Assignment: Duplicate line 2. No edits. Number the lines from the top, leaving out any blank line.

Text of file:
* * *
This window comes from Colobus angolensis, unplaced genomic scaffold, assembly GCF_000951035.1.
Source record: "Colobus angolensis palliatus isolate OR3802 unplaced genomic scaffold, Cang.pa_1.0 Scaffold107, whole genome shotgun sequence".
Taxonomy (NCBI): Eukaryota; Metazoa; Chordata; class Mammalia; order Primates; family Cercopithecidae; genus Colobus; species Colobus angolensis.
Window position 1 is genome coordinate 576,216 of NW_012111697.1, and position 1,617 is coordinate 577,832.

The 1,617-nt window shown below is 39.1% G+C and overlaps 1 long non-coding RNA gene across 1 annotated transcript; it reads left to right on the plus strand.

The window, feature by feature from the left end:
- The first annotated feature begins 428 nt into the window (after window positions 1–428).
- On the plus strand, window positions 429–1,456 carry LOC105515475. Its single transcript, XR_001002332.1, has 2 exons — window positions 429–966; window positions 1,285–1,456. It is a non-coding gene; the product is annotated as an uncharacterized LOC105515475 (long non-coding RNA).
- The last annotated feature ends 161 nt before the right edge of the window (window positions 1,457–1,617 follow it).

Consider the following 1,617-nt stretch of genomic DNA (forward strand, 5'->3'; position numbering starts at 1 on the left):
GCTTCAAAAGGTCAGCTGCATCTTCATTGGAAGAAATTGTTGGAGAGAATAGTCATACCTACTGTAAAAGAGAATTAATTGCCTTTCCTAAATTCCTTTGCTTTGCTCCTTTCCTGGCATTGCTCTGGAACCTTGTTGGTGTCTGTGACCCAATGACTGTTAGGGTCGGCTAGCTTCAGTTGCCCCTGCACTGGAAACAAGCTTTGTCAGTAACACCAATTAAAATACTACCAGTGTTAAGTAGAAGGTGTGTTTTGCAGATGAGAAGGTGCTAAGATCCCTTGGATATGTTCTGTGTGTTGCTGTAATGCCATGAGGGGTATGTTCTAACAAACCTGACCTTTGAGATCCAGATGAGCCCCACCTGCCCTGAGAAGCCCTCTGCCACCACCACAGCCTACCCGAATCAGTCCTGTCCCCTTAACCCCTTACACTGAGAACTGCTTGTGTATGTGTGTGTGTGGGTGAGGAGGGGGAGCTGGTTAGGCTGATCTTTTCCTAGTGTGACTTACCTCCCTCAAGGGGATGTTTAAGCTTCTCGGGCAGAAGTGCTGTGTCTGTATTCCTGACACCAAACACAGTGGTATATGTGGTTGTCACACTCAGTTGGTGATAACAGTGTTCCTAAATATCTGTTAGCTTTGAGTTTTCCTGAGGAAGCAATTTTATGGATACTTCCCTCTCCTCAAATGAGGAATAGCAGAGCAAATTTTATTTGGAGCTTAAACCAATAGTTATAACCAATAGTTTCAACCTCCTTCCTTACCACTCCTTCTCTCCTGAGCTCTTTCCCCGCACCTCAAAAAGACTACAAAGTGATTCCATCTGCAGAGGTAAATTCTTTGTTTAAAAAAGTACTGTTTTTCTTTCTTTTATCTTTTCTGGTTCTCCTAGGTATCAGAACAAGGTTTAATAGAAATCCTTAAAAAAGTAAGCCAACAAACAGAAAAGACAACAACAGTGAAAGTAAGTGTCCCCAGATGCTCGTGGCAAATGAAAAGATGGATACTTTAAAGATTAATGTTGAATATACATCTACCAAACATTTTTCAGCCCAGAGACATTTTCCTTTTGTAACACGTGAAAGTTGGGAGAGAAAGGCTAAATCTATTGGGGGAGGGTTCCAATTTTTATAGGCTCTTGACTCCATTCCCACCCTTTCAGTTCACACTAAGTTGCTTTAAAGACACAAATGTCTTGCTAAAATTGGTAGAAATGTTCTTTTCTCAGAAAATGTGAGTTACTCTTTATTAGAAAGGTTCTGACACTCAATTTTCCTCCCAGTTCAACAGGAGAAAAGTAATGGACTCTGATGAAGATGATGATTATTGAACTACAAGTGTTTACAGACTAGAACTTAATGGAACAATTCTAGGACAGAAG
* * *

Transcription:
Source record: "Colobus angolensis palliatus isolate OR3802 unplaced genomic scaffold, Cang.pa_1.0 Scaffold107, whole genome shotgun sequence".